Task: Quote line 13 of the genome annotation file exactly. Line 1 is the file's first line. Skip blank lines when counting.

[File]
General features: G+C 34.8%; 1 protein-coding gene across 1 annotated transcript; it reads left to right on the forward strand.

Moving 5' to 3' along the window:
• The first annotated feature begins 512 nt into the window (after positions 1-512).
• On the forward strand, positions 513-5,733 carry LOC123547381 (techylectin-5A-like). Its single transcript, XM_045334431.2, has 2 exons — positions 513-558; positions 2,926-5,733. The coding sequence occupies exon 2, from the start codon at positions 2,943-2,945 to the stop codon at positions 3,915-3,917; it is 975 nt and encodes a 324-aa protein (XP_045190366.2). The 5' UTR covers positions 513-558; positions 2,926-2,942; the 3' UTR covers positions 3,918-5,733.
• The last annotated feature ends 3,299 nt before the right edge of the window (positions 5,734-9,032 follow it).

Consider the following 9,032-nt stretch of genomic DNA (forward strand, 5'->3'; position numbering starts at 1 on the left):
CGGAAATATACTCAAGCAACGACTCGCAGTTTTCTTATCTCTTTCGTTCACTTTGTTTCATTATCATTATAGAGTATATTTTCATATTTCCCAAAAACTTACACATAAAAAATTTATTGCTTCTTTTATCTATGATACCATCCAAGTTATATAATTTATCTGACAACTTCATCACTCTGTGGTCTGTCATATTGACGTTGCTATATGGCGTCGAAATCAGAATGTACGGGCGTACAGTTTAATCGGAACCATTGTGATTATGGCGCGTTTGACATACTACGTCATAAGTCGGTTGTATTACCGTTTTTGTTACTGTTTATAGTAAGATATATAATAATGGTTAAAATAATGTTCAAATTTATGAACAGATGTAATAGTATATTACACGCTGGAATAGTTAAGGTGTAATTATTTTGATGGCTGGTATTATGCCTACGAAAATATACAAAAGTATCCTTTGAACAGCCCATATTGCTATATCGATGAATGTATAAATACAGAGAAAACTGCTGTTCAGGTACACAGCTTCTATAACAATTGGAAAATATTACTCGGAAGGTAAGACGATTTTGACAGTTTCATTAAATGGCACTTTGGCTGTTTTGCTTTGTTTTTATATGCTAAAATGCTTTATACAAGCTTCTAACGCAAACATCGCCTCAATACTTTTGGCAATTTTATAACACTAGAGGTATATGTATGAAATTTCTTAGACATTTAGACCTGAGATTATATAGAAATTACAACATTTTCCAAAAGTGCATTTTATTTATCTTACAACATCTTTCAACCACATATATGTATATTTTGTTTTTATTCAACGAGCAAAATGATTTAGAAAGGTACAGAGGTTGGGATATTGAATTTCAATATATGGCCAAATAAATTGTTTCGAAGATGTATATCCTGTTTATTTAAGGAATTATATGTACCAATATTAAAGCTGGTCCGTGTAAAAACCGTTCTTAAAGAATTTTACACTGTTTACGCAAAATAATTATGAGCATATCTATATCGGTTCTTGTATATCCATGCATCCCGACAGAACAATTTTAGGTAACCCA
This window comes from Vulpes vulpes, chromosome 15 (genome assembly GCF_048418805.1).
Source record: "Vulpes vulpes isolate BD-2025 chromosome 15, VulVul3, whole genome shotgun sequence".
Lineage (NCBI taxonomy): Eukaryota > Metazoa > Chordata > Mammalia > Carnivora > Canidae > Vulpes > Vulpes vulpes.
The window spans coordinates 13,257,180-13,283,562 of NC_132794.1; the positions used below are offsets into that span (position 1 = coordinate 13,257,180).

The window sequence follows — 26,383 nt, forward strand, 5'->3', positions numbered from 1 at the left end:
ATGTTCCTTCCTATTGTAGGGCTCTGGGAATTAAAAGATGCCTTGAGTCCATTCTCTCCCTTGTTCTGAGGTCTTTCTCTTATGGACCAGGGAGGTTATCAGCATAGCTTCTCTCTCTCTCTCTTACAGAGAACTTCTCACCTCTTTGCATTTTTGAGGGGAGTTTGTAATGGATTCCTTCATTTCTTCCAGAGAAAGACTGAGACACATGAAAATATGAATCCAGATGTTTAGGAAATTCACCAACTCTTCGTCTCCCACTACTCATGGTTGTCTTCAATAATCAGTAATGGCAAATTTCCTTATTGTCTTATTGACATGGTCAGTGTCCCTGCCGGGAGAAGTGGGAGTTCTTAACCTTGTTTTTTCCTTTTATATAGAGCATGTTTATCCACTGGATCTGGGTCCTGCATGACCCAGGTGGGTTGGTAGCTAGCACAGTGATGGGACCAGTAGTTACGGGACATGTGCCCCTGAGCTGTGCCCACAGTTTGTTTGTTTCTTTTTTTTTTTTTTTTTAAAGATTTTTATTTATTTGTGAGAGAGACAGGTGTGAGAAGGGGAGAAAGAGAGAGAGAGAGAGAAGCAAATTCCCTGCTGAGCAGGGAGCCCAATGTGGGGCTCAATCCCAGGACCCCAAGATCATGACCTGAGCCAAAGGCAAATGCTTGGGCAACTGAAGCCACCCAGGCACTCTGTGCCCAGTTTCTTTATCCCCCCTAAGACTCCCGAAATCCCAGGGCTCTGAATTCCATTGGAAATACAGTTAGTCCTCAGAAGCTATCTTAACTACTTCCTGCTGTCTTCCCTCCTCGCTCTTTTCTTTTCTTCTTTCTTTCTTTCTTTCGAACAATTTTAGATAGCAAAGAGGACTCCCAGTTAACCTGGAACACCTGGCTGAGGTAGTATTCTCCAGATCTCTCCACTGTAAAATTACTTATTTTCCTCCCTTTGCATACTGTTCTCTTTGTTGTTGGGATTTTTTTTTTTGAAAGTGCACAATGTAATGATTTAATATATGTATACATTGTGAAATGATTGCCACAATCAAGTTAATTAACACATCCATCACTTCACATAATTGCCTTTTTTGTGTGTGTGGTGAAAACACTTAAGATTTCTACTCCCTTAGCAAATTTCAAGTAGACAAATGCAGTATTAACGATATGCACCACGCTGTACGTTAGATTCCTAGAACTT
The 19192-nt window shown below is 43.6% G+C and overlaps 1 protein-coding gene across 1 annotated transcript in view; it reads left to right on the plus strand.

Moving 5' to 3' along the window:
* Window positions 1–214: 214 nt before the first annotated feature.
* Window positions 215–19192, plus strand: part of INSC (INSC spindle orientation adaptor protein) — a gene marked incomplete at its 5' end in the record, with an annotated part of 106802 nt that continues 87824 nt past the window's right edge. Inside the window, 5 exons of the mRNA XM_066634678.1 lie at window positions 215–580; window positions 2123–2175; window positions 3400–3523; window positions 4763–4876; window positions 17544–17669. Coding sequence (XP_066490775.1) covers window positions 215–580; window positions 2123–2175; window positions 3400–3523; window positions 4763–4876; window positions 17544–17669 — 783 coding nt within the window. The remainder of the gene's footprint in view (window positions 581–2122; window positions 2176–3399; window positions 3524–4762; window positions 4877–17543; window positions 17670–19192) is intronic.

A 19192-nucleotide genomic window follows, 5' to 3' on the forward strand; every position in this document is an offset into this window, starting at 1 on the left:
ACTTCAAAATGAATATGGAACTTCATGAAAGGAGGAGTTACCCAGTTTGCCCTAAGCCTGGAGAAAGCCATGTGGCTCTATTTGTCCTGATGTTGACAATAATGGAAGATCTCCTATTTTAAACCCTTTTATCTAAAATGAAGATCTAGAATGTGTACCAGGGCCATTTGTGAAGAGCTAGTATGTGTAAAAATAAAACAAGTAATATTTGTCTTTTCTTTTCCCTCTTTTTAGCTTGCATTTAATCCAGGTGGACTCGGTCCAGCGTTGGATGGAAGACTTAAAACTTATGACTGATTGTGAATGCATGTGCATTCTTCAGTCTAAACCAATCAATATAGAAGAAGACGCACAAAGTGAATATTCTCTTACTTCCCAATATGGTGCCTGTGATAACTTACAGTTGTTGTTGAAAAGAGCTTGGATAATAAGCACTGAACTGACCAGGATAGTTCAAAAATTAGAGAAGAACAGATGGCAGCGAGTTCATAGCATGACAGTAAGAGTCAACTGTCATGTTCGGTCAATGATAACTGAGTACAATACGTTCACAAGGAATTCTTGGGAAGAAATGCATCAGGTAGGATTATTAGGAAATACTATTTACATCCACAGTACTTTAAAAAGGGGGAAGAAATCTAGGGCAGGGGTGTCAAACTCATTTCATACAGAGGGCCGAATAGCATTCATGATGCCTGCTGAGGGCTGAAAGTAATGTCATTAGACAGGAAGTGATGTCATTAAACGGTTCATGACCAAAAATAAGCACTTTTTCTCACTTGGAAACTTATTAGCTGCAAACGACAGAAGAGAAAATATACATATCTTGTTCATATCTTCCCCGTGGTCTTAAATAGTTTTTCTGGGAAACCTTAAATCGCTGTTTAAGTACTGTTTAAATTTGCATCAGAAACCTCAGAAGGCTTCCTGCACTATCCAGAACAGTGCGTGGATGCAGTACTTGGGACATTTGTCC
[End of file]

ATGTTCCTTCCTATTGTAGGGCTCTGGGAATTAAAAGATGCCTTGAGTCCATTCTCTCCCTTGTTCTGAGGTCTTTCTCTTATGGACCAGGGAGGTTATCAGCATAGCTTCTCTCTCTCTCTCTTACAGAGAACTTCTCACCTCTTTGCATTTTTGAGGGGAGTTTGTAATGGATTCCTTCATTTCTTCCAGAGAAAGACTGAGACACATGAAAATATGAATCCAGATGTTTAGGAAATTCACCAACTCTTCGTCTCCCACTACTCATGGTTGTCTTCAATAATCAGTAATGGCAAATTTCCTTATTGTCTTATTGACATGGTCAGTGTCCCTGCCGGGAGAAGTGGGAGTTCTTAACCTTGTTTTTTCCTTTTATATAGAGCATGTTTATCCACTGGATCTGGGTCCTGCATGACCCAGGTGGGTTGGTAGCTAGCACAGTGATGGGACCAGTAGTTACGGGACATGTGCCCCTGAGCTGTGCCCACAGTTTGTTTGTTTCTTTTTTTTTTTTTTTTTAAAGATTTTTATTTATTTGTGAGAGAGACAGGTGTGAGAAGGGGAGAAAGAGAGAGAGAGAGAGAAGCAAATTCCCTGCTGAGCAGGGAGCCCAATGTGGGGCTCAATCCCAGGACCCCAAGATCATGACCTGAGCCAAAGGCAAATGCTTGGGCAACTGAAGCCACCCAGGCACTCTGTGCCCAGTTTCTTTATCCCCCCTAAGACTCCCGAAATCCCAGGGCTCTGAATTCCATTGGAAATACAGTTAGTCCTCAGAAGCTATCTTAACTACTTCCTGCTGTCTTCCCTCCTCGCTCTTTTCTTTTCTTCTTTCTTTCTTTCTTTCGAACAATTTTAGATAGCAAAGAGGACTCCCAGTTAACCTGGAACACCTGGCTGAGGTAGTATTCTCCAGATCTCTCCACTGTAAAATTACTTATTTTCCTCCCTTTGCATACTGTTCTCTTTGTTGTTGGGATTTTTTTTTTTGAAAGTGCACAATGTAATGATTTAATATATGTATACATTGTGAAATGATTGCCACAATCAAGTTAATTAACACATCCATCACTTCACATAATTGCCTTTTTTGTGTGTGTGGTGAAAACACTTAAGATTTCTACTCCCTTAGCAAATTTCAAGTAGACAAATGCAGTATTAACGATATGCACCACGCTGTACGTTAGATTCCTAGAACTT